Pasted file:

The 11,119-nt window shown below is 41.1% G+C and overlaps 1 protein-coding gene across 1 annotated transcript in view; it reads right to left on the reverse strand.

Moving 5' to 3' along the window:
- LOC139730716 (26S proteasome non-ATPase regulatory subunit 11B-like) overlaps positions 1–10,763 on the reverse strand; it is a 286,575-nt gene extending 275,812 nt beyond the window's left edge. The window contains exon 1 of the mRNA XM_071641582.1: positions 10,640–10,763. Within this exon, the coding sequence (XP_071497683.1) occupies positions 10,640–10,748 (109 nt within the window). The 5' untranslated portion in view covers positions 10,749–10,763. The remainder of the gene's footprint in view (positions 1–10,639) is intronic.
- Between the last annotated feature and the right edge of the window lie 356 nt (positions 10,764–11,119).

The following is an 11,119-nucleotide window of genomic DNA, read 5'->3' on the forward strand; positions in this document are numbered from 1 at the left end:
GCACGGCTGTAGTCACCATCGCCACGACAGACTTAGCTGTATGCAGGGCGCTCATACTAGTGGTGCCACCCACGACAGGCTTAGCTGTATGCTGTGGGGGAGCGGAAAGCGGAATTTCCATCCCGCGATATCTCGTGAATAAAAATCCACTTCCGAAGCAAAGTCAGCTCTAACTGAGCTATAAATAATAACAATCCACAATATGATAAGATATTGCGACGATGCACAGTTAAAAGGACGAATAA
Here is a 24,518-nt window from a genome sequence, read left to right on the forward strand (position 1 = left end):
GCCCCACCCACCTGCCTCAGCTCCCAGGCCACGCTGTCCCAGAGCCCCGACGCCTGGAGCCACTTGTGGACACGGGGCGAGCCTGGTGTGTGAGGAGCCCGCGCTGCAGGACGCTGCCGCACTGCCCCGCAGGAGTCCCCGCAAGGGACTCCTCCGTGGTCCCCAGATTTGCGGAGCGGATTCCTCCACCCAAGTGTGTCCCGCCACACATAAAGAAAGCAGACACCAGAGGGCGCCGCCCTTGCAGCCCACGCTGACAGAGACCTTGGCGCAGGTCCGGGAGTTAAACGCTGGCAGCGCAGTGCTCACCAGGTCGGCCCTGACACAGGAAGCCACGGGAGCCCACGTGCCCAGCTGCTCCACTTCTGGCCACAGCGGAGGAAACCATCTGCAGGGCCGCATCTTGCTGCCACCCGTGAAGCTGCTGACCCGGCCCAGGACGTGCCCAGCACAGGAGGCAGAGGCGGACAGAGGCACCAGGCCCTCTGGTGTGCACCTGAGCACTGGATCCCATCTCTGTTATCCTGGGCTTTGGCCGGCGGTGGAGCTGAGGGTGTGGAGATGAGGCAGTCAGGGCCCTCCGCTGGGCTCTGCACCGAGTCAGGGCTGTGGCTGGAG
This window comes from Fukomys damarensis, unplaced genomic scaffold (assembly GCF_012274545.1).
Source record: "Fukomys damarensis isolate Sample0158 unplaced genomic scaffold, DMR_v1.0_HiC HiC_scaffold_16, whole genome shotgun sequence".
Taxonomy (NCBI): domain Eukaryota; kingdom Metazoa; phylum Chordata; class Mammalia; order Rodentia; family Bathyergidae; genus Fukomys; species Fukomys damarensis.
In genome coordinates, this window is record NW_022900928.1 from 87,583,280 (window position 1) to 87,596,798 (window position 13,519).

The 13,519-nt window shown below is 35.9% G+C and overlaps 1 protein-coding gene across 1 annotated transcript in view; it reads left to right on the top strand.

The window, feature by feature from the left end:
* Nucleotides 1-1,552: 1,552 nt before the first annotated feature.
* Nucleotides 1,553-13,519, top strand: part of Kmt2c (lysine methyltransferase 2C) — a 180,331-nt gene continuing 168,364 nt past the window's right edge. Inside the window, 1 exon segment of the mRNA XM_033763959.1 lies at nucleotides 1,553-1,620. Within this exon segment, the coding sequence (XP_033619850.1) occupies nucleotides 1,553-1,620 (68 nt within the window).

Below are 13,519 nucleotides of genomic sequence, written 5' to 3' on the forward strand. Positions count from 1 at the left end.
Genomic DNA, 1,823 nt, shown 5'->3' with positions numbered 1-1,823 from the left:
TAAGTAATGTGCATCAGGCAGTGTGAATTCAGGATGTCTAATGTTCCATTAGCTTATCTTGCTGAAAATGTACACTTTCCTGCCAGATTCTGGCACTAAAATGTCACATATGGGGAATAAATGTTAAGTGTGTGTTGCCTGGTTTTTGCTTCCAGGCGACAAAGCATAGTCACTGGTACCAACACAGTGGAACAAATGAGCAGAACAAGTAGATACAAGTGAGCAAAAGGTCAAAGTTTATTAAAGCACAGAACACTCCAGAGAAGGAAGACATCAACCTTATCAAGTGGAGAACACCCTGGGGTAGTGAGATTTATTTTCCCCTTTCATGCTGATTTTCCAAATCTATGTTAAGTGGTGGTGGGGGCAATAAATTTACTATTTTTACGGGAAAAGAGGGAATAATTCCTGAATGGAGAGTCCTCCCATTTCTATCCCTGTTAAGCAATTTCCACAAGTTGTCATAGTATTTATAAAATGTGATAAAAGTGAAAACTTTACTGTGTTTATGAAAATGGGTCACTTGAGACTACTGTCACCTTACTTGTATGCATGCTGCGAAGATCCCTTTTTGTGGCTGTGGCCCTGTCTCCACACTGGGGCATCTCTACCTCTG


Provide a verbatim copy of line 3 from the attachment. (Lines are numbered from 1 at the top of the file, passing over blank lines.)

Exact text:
- LOC139730716 (26S proteasome non-ATPase regulatory subunit 11B-like) overlaps positions 1–10,763 on the reverse strand; it is a 286,575-nt gene extending 275,812 nt beyond the window's left edge. The window contains exon 1 of the mRNA XM_071641582.1: positions 10,640–10,763. Within this exon, the coding sequence (XP_071497683.1) occupies positions 10,640–10,748 (109 nt within the window). The 5' untranslated portion in view covers positions 10,749–10,763. The remainder of the gene's footprint in view (positions 1–10,639) is intronic.